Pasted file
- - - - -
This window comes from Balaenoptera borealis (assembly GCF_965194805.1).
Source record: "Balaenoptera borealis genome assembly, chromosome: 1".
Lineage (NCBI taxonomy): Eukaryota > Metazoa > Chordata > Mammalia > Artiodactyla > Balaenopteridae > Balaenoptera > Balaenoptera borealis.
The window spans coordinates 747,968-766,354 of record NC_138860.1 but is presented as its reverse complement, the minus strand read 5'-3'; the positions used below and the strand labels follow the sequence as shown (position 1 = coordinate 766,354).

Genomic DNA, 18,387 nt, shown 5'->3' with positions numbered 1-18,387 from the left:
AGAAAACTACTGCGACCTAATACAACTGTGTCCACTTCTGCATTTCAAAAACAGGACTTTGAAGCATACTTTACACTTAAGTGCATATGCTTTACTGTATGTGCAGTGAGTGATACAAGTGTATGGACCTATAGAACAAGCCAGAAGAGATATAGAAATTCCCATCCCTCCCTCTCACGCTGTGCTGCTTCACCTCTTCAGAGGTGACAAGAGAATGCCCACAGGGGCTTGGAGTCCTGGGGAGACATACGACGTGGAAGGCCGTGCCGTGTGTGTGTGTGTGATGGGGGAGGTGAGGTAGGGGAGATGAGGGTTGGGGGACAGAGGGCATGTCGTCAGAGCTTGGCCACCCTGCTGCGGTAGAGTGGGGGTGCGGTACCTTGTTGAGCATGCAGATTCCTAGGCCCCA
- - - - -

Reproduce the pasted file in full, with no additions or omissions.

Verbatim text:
This window comes from Balaenoptera borealis (assembly GCF_965194805.1).
Source record: "Balaenoptera borealis genome assembly, chromosome: 1".
Lineage (NCBI taxonomy): Eukaryota > Metazoa > Chordata > Mammalia > Artiodactyla > Balaenopteridae > Balaenoptera > Balaenoptera borealis.
The window spans coordinates 747,968-766,354 of record NC_138860.1 but is presented as its reverse complement, the minus strand read 5'-3'; the positions used below and the strand labels follow the sequence as shown (position 1 = coordinate 766,354).

Genomic DNA, 18,387 nt, shown 5'->3' with positions numbered 1-18,387 from the left:
AGAAAACTACTGCGACCTAATACAACTGTGTCCACTTCTGCATTTCAAAAACAGGACTTTGAAGCATACTTTACACTTAAGTGCATATGCTTTACTGTATGTGCAGTGAGTGATACAAGTGTATGGACCTATAGAACAAGCCAGAAGAGATATAGAAATTCCCATCCCTCCCTCTCACGCTGTGCTGCTTCACCTCTTCAGAGGTGACAAGAGAATGCCCACAGGGGCTTGGAGTCCTGGGGAGACATACGACGTGGAAGGCCGTGCCGTGTGTGTGTGTGTGATGGGGGAGGTGAGGTAGGGGAGATGAGGGTTGGGGGACAGAGGGCATGTCGTCAGAGCTTGGCCACCCTGCTGCGGTAGAGTGGGGGTGCGGTACCTTGTTGAGCATGCAGATTCCTAGGCCCCA